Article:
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Postcode lottery of fertility treatment in our region is laid bare as free IVF scrapped in county where it all began

PUBLISHED: 15:38 07 September 2017 | UPDATED: 08:18 08 September 2017

Stock photo of a newborn baby. Photo: PA/Danny Lawson

Stock photo of a newborn baby. Photo: PA/Danny Lawson

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Women who are struggling to conceive face extra heartache after a decision to scrap NHS funding for IVF treatment in the county where it was pioneered.

The Bourn Hall IVF clinic at Wymondham. Photo: Bourn HallThe Bourn Hall IVF clinic at Wymondham. Photo: Bourn Hall

Funding for specialist IVF services was scrapped by health bosses in the Cambridgeshire and Peterborough area on Wednesday, and provision was suspended with immediate effect.

The decision has shone the light on the “postcode lottery” services across the east of England, where no clinical commissioning group (CCGs) offers the full three cycles of IVF recommended by The National Institute for Health and Care Excellence (NICE).

Those in south Norfolk join couples trying to conceive in Cambridgeshire and Peterborough with CCGs not offering any access to NHS-funded treatment, except in very specialist circumstances.

In all other areas of Norfolk, two cycles are offered, with Great Yarmouth and Waveney CCG being the most recent to cut out one cycle last year.

Dr Mike Macnamee, CEO of Bourn Hall. Photo: Holdsworth AssociatesDr Mike Macnamee, CEO of Bourn Hall. Photo: Holdsworth Associates

Dr Mike Macnamee, chief executive of Bourn Hall Clinic, said the cutting of NHS IVF services was “absolutely devastating”.

Bourn Hall, which was the world’s first IVF centre and offers private treatment, has clinics in Norwich, King’s Lynn, Cambridge and Peterborough - as well as in Essex.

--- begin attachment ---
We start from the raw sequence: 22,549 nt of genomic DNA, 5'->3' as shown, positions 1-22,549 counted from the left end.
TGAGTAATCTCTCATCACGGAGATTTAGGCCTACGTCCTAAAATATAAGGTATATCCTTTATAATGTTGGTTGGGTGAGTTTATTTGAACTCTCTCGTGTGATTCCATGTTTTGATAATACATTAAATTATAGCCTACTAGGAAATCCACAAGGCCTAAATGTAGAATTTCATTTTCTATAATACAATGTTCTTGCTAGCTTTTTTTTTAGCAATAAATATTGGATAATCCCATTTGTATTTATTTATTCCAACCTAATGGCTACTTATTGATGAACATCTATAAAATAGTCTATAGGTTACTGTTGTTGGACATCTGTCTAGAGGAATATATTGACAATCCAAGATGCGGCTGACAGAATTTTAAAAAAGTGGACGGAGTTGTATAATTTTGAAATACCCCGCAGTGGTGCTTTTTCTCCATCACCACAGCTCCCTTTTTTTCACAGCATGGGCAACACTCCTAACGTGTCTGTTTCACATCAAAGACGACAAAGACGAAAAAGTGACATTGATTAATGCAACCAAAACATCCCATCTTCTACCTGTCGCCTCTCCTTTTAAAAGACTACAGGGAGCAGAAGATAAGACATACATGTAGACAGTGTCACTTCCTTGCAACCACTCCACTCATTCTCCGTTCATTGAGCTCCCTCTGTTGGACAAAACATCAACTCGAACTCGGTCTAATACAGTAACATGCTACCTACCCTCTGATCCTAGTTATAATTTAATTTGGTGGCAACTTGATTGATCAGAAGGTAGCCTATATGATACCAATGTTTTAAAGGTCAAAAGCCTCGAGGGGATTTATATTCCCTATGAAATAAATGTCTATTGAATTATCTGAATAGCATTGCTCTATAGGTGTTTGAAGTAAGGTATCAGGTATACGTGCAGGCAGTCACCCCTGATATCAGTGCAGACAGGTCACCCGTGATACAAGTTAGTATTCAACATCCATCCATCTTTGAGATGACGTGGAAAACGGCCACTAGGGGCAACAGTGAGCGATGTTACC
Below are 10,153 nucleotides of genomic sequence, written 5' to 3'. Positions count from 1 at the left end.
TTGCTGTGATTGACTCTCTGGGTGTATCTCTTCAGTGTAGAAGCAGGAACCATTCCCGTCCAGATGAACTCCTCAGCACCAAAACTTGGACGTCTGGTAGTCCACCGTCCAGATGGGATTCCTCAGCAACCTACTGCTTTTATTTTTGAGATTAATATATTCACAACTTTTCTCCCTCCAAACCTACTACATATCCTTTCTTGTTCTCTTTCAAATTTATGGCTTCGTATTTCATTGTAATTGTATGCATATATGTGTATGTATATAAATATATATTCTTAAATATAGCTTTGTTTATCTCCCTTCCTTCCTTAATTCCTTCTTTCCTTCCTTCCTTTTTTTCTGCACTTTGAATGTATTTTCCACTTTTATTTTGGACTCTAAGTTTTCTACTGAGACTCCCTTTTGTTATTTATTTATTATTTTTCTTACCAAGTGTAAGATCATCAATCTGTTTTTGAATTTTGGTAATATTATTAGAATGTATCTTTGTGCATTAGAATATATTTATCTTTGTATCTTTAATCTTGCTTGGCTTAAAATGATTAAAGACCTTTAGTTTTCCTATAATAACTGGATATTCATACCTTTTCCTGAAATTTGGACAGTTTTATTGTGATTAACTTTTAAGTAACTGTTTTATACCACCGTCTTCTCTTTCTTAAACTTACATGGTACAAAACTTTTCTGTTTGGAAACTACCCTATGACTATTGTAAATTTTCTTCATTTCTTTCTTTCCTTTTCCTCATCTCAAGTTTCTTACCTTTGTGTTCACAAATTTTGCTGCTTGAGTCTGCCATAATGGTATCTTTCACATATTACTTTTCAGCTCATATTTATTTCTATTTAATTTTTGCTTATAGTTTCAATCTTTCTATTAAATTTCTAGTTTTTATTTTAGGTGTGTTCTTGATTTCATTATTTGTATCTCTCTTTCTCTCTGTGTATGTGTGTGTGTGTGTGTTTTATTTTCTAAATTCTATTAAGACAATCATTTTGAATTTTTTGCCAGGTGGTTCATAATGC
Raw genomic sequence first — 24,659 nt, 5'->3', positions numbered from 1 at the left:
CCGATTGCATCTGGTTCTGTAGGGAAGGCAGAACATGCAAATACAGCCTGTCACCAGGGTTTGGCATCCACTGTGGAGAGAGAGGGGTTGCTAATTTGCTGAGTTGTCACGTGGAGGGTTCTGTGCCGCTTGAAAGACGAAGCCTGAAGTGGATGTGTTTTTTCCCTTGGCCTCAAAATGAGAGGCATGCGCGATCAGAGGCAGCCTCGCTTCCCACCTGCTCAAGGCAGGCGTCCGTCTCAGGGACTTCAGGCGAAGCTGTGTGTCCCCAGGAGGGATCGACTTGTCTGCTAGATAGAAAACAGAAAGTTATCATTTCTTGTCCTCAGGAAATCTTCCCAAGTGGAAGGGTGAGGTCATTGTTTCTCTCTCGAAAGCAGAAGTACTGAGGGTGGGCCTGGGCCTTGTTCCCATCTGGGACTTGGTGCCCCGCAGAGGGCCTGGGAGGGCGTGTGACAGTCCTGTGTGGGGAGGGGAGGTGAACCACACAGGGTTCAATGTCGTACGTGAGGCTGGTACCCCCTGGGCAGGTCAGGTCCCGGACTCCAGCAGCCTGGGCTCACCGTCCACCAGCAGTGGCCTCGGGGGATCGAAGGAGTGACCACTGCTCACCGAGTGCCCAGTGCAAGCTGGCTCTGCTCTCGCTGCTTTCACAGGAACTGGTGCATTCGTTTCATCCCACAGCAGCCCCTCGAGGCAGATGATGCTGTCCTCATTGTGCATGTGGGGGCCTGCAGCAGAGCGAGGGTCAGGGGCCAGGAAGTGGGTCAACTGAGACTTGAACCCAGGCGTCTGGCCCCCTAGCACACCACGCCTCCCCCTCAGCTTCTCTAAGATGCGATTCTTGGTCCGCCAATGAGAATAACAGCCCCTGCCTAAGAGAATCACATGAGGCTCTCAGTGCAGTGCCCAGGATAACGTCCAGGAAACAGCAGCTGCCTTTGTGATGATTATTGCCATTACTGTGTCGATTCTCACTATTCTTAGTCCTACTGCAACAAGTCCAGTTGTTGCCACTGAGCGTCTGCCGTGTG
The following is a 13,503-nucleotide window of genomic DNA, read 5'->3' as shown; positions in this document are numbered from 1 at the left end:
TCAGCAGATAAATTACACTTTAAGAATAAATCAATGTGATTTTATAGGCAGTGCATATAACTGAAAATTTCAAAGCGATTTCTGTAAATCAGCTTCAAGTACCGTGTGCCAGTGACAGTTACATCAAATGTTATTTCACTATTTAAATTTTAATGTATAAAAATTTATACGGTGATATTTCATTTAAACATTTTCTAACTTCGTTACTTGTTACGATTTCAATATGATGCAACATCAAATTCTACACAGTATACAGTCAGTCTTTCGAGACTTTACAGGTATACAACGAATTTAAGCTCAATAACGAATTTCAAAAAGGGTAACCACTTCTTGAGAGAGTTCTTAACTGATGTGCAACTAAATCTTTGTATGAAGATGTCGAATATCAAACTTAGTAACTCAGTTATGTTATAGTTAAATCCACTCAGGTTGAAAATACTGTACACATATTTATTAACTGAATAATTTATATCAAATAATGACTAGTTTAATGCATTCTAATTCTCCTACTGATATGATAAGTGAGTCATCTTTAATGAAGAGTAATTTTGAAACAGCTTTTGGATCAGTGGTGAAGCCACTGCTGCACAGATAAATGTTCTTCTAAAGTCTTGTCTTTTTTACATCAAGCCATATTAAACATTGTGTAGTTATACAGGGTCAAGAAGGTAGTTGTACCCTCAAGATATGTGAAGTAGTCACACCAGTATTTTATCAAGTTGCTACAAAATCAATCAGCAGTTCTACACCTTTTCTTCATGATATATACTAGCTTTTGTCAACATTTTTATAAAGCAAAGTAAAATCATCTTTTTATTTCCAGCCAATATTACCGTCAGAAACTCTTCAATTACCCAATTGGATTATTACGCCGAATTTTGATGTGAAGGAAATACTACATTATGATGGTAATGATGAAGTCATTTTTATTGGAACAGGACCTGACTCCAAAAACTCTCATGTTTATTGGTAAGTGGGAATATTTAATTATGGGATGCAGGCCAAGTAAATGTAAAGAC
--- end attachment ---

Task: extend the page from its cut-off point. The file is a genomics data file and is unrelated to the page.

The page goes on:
Dr Macnamee said previously all CCGs in the east of England offered the same provision in line with NICE guidelines.

“But now it is a postcode lottery, with more and more CCGs withdrawing funding,” he said.

Many CCGs have pointed to squeezed budgets as a reason for cutting treatment.

And Dr Gary Howsam, chairman and chief clinical officer of Cambridgeshire and Peterborough CCG, said: “The decision to suspend routinely commissioning specialist fertility services is a financially necessary decision.”

But Dr Macnamee said: “This is worth funding. It’s stressful being infertile. Just because people are not bleeding does not mean they are not in a huge amount of pain.”

Anya Sizer, from charity Fertility Network UK, said when the full three cycles recommended by NICE were not available, the chances of conceiving dropped.

“People need to think of IVF like a course of antibiotics,” she said.

“It’s a course of treatment.”

‘More people will go abroad’

Both Dr Macnamee and Ms Sizer said if the number of cycles of IVF were cut of restricted, it could push people to go abroad for treatment.

And while much work has been done in the UK to reduce the chance of conceiving twins or triples through IVF, this has not happened elsewhere.

“People think ‘twins, that’s a bonus’,” said Dr Macnamee. “But it isn’t really, because usually twins or triplets are born early and may have other complications.”

He said the funding of looking after twins or triplets, and possibly caring for them if they were born prematurely, outweighed the money saved by cutting IVF cycles.

“So it’s shortsighted of the NHS to want to save money this way.”